- Category: John McDouall Stuart - Second Expedition
- Written by John McDouall Stuart
- Hits: 1004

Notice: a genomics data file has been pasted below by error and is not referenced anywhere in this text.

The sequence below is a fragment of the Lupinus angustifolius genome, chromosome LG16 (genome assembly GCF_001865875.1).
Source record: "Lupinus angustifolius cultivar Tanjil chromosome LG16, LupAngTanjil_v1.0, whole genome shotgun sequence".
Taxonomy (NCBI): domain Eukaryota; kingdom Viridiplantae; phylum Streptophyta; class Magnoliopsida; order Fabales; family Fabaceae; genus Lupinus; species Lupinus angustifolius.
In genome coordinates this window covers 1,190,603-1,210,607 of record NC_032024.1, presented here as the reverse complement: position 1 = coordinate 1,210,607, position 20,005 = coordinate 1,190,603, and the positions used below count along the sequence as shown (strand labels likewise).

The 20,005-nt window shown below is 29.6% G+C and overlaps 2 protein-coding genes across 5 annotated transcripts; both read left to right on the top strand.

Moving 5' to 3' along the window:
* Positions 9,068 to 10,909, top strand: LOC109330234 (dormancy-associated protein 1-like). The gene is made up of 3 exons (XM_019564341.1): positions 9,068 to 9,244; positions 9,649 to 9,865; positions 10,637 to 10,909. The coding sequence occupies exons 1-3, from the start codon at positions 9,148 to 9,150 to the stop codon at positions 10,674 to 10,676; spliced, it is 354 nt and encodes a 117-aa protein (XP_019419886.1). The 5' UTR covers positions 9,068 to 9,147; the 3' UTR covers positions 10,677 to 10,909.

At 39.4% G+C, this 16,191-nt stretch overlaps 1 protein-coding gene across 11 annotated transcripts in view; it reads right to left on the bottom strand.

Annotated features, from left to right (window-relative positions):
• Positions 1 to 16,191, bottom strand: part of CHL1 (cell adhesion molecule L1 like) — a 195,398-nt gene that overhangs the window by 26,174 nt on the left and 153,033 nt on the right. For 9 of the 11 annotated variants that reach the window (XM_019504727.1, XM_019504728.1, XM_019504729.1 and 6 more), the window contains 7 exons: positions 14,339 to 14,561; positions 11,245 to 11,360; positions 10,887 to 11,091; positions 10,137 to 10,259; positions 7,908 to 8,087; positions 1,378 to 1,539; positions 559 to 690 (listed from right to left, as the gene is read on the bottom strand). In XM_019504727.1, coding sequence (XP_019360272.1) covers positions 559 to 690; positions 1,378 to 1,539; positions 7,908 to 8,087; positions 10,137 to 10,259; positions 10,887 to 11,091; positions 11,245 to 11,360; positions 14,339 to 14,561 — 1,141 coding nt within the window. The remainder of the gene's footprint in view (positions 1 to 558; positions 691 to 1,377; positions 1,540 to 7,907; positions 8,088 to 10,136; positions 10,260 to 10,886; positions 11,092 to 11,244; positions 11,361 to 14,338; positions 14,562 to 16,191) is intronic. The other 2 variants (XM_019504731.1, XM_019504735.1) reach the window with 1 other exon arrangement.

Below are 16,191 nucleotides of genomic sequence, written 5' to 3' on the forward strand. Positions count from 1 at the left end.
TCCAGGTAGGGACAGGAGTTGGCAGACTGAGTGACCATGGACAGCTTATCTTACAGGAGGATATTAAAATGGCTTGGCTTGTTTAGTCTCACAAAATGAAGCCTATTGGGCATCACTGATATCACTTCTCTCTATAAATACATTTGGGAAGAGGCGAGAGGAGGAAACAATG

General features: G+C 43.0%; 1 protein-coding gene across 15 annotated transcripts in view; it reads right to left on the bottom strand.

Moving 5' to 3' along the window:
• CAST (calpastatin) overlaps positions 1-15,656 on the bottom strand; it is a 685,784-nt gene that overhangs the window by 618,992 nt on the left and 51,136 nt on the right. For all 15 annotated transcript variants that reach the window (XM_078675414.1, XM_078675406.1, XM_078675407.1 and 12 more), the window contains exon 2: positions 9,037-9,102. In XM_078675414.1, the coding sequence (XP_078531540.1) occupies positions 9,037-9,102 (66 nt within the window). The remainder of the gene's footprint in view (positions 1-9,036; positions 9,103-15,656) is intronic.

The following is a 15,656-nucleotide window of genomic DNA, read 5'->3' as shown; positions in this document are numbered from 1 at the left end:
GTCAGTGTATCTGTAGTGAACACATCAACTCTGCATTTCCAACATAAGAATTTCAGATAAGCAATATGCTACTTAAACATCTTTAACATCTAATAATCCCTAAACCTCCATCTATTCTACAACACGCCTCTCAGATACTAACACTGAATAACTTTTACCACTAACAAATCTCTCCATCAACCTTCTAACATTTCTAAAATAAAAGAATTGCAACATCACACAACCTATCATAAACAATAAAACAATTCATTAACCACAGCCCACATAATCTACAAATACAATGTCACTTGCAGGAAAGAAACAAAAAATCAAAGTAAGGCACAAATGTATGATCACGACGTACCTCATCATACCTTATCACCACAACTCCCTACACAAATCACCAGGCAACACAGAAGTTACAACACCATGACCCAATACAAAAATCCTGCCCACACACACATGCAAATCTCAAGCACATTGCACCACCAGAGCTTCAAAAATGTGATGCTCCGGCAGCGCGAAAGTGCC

Wednesday, 15th June, Water Holes found by Muller on the 9th. Started at 9.15 a.m. Following the creek down. As we approached Hanson range, where it broke through, we came upon two nice water holes with ducks upon them. They are long, wide, and deep, with clay banks, and about three feet of water in the middle. There are no reeds nor rushes round them, and it is doubtful whether they are permanent. At seven miles and a half the creek winds a little more to the west. Shortly afterwards we struck (in the gap) two very long and large water holes a quarter of a mile long, and between forty and fifty yards wide, and very deep. These I may safely say are permanent. After getting through the range, the creek spreads out over a large plain in numerous courses, bearing towards the south-east. At four miles and a half changed my course. At six miles, going more to the east, changed again, and at eight miles camped for the night, without water. We have found no water since leaving the last water hole, although I do not doubt of there being some. It would have taken us too long a time to examine it more than I have done, my party being so small. We have passed several winter worleys of the natives, built with mud in the shape of a large beehive, with a small hole as the entrance. Numerous tracks all about the creek, but we see no natives. We are now approaching the spring country again.